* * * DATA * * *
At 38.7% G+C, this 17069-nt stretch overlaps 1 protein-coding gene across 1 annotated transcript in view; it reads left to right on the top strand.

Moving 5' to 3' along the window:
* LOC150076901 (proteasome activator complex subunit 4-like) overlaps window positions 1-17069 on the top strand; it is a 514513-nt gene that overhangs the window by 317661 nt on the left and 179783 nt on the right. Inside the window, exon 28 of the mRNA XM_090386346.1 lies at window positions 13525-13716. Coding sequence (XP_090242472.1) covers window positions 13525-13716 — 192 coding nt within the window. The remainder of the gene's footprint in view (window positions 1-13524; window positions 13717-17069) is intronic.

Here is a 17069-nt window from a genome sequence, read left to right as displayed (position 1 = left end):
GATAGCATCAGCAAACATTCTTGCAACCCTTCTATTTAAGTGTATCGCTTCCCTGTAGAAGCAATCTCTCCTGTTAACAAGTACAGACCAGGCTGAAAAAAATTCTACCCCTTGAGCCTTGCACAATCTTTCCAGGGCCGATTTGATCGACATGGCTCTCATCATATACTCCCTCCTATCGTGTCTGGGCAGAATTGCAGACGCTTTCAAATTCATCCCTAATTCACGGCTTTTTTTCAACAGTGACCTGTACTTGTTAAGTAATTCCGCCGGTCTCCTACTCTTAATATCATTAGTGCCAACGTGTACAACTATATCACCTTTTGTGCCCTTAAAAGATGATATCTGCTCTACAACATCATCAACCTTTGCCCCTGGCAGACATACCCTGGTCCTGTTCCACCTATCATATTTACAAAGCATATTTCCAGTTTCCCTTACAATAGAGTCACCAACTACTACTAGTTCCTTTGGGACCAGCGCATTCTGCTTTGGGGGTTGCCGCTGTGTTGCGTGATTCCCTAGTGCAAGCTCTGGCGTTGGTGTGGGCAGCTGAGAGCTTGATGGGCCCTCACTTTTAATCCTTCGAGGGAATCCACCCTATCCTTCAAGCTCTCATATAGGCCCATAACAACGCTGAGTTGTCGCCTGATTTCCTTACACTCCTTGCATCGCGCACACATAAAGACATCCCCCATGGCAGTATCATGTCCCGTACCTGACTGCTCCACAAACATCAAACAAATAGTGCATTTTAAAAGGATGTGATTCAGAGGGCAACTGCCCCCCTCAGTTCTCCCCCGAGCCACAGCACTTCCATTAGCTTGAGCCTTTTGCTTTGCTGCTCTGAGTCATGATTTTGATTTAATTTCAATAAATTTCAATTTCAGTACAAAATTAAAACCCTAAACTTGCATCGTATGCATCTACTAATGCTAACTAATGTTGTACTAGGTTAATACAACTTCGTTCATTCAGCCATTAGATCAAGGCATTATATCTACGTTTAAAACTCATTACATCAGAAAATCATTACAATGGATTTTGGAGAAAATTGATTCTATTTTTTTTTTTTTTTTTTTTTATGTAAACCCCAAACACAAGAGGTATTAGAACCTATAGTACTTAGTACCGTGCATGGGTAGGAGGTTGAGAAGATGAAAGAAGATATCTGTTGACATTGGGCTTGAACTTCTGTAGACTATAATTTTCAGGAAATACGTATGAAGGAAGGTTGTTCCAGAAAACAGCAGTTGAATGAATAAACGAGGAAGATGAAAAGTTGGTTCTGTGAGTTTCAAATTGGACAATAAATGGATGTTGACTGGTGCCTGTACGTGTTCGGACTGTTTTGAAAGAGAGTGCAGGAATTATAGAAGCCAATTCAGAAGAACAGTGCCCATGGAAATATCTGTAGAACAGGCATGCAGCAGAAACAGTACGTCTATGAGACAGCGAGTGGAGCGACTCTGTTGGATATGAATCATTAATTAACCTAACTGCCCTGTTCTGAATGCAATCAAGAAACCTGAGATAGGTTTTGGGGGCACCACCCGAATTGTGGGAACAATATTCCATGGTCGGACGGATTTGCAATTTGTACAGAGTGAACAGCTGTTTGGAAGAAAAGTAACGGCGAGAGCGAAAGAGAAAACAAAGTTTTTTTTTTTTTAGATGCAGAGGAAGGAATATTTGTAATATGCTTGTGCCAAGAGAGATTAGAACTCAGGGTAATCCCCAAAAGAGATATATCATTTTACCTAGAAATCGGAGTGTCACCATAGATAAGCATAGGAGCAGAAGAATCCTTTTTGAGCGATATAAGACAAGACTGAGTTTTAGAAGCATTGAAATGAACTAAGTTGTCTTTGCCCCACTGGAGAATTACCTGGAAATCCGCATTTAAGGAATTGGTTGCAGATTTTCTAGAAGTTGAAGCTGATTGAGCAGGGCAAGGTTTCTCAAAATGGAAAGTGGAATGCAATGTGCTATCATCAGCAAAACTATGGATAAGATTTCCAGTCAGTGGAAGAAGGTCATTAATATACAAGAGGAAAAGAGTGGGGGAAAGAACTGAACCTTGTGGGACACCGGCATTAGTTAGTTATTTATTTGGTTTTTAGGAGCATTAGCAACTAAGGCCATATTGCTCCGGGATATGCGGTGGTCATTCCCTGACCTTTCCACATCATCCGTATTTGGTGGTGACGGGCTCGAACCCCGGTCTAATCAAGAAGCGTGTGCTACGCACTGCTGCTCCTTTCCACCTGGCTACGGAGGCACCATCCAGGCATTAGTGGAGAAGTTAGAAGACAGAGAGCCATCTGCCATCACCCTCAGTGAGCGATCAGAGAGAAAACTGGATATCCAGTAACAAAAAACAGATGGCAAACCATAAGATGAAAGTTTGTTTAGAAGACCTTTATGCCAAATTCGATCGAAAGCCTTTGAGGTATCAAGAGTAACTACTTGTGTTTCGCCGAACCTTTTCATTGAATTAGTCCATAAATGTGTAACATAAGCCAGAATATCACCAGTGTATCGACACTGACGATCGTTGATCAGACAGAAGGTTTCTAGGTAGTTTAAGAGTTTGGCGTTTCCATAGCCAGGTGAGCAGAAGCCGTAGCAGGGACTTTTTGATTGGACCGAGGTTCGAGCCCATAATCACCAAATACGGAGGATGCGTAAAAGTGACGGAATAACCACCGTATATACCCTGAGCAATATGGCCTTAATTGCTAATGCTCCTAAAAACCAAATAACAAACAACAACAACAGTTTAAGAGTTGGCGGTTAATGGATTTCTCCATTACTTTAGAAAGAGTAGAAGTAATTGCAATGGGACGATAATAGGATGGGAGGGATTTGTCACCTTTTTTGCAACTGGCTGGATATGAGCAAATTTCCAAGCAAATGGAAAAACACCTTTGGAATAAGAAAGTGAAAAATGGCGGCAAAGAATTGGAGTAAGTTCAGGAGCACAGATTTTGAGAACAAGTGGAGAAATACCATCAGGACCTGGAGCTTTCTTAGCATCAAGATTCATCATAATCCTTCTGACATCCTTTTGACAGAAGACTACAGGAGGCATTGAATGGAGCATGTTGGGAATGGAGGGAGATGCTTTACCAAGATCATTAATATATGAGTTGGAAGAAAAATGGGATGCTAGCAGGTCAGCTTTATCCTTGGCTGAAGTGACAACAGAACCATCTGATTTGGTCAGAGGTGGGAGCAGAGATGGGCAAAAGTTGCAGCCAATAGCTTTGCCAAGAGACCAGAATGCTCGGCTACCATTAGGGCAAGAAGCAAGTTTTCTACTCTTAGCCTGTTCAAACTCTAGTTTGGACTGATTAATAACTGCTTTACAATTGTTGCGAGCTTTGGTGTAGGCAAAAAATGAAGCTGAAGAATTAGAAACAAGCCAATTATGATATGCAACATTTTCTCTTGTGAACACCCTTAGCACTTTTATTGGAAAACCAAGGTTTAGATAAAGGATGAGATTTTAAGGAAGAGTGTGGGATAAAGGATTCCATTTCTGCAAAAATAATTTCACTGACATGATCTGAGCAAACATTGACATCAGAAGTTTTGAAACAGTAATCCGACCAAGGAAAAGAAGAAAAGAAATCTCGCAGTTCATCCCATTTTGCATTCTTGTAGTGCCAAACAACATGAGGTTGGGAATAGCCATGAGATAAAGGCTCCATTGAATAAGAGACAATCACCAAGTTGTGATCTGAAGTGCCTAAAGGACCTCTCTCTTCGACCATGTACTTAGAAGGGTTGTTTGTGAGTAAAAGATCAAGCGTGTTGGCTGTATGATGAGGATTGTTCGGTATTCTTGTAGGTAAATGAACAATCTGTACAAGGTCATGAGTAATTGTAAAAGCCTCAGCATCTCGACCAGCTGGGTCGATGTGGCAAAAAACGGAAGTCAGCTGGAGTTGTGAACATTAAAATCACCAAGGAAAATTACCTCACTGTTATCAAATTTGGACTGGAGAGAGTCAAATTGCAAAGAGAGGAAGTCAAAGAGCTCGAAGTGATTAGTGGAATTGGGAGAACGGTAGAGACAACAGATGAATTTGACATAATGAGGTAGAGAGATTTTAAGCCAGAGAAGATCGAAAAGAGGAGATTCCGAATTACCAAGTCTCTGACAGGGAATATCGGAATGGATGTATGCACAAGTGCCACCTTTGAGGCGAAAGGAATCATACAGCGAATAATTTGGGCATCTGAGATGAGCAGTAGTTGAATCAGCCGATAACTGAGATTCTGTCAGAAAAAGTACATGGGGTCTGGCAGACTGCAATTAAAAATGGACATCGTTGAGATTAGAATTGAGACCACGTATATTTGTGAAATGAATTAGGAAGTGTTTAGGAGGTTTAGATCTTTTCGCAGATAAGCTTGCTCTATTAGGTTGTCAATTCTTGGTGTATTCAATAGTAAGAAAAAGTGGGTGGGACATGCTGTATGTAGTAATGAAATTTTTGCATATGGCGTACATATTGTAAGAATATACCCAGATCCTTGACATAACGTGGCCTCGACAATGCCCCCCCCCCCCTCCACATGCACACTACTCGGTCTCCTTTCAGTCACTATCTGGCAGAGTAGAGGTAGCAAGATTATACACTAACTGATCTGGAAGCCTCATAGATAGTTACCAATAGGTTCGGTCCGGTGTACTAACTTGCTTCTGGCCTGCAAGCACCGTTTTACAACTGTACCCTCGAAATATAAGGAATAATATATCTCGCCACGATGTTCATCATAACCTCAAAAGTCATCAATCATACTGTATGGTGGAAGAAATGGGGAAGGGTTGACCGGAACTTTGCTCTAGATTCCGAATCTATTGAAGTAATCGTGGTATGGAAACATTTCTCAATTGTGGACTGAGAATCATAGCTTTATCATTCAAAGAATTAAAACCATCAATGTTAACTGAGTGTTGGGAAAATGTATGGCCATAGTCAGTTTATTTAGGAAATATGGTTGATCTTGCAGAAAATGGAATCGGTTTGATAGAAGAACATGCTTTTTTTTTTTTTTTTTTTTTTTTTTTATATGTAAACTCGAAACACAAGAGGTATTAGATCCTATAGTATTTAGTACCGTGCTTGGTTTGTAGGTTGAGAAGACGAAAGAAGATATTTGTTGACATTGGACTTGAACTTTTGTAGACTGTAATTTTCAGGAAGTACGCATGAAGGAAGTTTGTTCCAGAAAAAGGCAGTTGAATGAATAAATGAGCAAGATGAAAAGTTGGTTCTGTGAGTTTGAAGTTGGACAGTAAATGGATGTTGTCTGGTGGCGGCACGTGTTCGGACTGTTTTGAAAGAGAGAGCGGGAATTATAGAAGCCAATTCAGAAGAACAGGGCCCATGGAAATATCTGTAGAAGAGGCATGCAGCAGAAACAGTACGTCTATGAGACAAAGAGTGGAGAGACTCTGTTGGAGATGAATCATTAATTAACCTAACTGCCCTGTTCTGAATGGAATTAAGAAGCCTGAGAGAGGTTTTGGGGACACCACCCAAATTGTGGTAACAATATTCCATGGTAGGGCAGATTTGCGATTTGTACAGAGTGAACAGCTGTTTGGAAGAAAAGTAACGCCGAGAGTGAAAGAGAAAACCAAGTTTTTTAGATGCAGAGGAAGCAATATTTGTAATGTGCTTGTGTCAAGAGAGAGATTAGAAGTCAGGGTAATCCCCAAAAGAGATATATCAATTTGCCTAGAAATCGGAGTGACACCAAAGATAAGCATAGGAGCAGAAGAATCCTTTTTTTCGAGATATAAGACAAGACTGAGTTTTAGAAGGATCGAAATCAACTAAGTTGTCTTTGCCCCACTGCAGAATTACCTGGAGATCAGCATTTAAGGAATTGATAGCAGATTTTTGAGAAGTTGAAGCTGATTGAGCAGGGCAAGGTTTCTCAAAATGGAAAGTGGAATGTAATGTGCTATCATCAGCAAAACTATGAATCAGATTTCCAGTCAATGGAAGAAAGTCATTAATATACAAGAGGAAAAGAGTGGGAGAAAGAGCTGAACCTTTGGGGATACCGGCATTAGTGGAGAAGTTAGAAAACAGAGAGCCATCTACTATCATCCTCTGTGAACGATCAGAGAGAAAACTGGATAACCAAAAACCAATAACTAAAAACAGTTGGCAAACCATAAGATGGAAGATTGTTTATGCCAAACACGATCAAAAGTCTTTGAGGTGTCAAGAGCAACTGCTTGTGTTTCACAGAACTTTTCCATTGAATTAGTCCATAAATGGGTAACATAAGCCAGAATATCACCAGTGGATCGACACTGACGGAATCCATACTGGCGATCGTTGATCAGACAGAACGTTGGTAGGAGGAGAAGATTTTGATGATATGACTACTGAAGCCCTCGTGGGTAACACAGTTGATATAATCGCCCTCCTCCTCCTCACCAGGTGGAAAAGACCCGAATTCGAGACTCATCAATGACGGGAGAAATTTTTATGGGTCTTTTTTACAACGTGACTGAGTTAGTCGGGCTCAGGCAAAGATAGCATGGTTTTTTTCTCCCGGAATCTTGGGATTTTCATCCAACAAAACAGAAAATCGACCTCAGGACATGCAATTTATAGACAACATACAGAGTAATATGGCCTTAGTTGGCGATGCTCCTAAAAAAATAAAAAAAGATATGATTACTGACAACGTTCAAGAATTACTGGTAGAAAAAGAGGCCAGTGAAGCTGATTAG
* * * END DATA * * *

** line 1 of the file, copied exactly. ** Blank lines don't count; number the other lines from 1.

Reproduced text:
At 38.7% G+C, this 17069-nt stretch overlaps 1 protein-coding gene across 1 annotated transcript in view; it reads left to right on the top strand.